Since Gradenigo first described his classic triad, numerous authors have endeavored to offer explanations for this condition. Careful histologic study has added much to the knowledge of disturbances of the temporal bone.
It is known that at least 80 per cent of the patients with Gradenigo's syndrome recover following simple mastoidectomy. In the 20 per cent who succumb, histopathologic study reveals that suppuration of the apex of the petrous portion of the temporal bone is more frequent than has been suspected.
It has been argued by many that Gradenigo's syndrome is not a distinct clinical entity, owing to the lack of adequate anatomic and pathologic bases. Numerous attempts have been made to show that palsy of the sixth nerve is due to involvement in Dorello's canal (Vail1 and others), to venous congestion (Freisner and Druss,2 Ruskin,3 and others) or to localized meningeal irritation (Eagleton4).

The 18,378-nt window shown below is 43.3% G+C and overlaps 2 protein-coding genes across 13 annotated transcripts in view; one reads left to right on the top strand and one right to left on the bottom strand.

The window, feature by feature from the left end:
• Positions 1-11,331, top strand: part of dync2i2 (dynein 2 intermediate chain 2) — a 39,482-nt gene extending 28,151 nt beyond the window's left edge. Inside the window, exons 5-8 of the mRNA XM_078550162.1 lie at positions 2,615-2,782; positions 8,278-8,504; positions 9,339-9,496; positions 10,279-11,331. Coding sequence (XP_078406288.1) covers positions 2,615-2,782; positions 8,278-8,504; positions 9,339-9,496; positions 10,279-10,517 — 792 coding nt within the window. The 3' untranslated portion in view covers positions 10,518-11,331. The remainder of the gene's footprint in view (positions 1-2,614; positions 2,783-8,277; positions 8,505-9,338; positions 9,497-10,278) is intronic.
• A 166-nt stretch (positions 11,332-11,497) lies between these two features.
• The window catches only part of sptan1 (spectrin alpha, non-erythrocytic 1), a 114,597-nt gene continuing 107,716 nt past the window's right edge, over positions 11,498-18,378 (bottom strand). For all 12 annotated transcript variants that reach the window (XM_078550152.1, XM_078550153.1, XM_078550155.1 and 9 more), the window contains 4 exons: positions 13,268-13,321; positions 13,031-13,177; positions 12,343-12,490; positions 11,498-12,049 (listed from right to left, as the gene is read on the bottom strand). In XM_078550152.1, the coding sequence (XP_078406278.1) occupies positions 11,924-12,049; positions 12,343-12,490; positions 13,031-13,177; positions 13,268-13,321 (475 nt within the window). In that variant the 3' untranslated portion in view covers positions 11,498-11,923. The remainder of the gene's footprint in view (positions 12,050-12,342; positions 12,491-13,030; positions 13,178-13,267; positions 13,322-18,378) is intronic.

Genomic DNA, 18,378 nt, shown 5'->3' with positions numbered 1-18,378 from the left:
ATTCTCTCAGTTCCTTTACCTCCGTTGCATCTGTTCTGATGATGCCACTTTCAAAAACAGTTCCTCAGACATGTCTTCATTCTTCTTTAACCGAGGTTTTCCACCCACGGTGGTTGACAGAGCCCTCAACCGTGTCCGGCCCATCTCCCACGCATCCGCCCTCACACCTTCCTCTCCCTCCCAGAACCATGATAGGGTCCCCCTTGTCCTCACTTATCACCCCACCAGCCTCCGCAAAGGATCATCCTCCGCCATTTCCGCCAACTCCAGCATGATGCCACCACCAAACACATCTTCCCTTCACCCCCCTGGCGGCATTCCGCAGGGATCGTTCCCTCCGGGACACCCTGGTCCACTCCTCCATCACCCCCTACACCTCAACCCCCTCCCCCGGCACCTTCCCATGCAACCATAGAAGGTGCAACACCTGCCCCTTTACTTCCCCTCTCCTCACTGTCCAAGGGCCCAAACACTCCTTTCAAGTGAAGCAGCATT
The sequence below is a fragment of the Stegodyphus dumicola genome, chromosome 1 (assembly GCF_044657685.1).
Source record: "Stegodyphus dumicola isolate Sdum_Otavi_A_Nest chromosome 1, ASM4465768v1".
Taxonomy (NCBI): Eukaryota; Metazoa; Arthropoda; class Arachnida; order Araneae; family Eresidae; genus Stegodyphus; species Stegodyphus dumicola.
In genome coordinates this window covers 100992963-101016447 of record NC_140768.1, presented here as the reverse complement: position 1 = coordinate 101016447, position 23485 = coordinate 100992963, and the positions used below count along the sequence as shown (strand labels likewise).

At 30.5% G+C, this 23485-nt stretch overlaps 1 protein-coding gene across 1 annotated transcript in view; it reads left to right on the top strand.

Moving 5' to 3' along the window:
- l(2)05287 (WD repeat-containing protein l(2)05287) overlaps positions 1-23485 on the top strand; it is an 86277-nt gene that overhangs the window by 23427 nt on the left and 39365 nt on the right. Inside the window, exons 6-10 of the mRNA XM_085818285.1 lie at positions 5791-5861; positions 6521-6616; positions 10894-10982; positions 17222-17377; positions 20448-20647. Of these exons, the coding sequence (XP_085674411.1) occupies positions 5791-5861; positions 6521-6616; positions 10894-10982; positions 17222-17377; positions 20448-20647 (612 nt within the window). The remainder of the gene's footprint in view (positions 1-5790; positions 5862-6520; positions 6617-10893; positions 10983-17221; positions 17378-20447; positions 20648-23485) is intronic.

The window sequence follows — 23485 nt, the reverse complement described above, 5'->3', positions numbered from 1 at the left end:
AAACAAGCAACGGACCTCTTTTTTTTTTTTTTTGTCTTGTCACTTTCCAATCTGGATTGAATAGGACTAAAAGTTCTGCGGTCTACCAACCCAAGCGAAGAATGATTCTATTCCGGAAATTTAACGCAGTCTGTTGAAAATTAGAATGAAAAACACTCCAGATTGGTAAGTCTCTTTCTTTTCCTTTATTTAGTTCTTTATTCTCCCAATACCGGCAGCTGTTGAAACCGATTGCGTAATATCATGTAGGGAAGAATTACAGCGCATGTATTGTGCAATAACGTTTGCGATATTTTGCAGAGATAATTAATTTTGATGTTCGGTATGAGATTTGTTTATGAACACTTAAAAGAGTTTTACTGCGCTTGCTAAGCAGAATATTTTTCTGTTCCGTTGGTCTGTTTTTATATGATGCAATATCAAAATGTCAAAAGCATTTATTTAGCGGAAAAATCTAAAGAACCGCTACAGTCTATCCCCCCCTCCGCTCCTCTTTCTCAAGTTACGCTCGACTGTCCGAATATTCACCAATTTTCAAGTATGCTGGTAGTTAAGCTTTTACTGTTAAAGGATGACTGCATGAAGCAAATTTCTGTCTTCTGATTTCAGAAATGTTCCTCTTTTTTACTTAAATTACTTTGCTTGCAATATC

COATES GM, ERSNER MS, MYERS D. ROENTGEN CHANGES IN THE PETROUS PORTION OF THE TEMPORAL BONE WITHOUT CLINICAL MANIFESTATIONS. Arch Otolaryngol. 1934;20(5):615–648. doi:10.1001/archotol.1934.03600050002001